We know that the perceptual abilities of those with autistic spectrum disorders is different. For example, as I blogged, one study showed that those with ASD tend to have eagle eye vision. Individuals with ASD report other differences, including differences in the ability to perceive sight, sound, touch and taste.
I have no idea exactly how Brad takes in the world. However, I do have a theory: his foreground/background are the reverse of typical. Not the exact reverse. But different. For example, I often sleep in an oversized shirt emblazoned with a large "Old Navy" logo. When I wake my typical son, he greets me - sometimes with a smile, sometimes with a frown, but I believe he sees me in the foreground, and my shirt in the background.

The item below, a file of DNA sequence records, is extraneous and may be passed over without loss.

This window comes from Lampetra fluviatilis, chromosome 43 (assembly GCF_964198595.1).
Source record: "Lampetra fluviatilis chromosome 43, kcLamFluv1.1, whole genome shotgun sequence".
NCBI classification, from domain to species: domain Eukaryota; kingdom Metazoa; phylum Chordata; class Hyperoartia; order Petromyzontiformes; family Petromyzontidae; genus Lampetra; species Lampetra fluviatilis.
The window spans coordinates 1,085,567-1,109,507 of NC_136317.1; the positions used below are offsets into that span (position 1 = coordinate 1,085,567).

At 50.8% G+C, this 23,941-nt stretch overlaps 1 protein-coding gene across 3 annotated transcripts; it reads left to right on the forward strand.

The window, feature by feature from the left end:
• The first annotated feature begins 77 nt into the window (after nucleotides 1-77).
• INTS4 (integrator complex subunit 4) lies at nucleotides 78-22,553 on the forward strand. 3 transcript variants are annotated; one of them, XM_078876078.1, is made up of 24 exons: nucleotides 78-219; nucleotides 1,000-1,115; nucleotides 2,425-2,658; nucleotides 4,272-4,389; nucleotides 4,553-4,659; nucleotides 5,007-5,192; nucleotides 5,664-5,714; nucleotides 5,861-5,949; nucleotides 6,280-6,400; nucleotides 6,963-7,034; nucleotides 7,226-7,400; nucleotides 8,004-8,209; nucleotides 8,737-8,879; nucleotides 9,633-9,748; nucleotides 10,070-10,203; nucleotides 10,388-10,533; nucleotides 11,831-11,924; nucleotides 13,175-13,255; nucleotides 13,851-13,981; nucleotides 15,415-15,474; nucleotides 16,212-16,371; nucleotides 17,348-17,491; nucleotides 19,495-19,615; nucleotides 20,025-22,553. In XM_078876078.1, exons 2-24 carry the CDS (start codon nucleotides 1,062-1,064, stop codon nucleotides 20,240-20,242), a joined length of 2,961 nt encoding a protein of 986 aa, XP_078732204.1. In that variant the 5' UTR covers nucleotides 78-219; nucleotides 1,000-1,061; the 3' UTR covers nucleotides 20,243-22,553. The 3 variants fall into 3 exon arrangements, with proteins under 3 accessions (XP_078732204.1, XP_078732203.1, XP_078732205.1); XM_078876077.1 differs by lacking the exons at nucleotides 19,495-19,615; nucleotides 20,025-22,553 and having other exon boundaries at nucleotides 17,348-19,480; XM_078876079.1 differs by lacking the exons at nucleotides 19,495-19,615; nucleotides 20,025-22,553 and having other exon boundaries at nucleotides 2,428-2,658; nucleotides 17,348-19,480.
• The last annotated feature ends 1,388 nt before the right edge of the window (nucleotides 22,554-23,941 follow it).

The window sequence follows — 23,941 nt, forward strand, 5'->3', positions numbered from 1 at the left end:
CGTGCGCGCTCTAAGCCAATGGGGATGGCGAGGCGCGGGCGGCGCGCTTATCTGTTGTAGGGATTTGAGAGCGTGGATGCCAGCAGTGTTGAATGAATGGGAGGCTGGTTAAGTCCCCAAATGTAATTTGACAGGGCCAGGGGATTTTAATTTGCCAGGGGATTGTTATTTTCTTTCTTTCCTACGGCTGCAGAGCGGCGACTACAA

With Brad, I think it's the reverse - it's like he sees my shirt in the foreground, and me in the background. Drawn to the visual stimulus, he recites the letters. He may be interested in affirmation for getting the letters correct, which is great, because that's joint attention. He's not detached from me. He just doesn't take me in or experience me the way my typical son does.
Similarly, noises that are in my background, like a plane flying overhead, appear to be in Brad's foreground. And when we go to a restaurant, he has an uncanny ability to pick out a baby crying, even if it's just a dull wimper from across the room.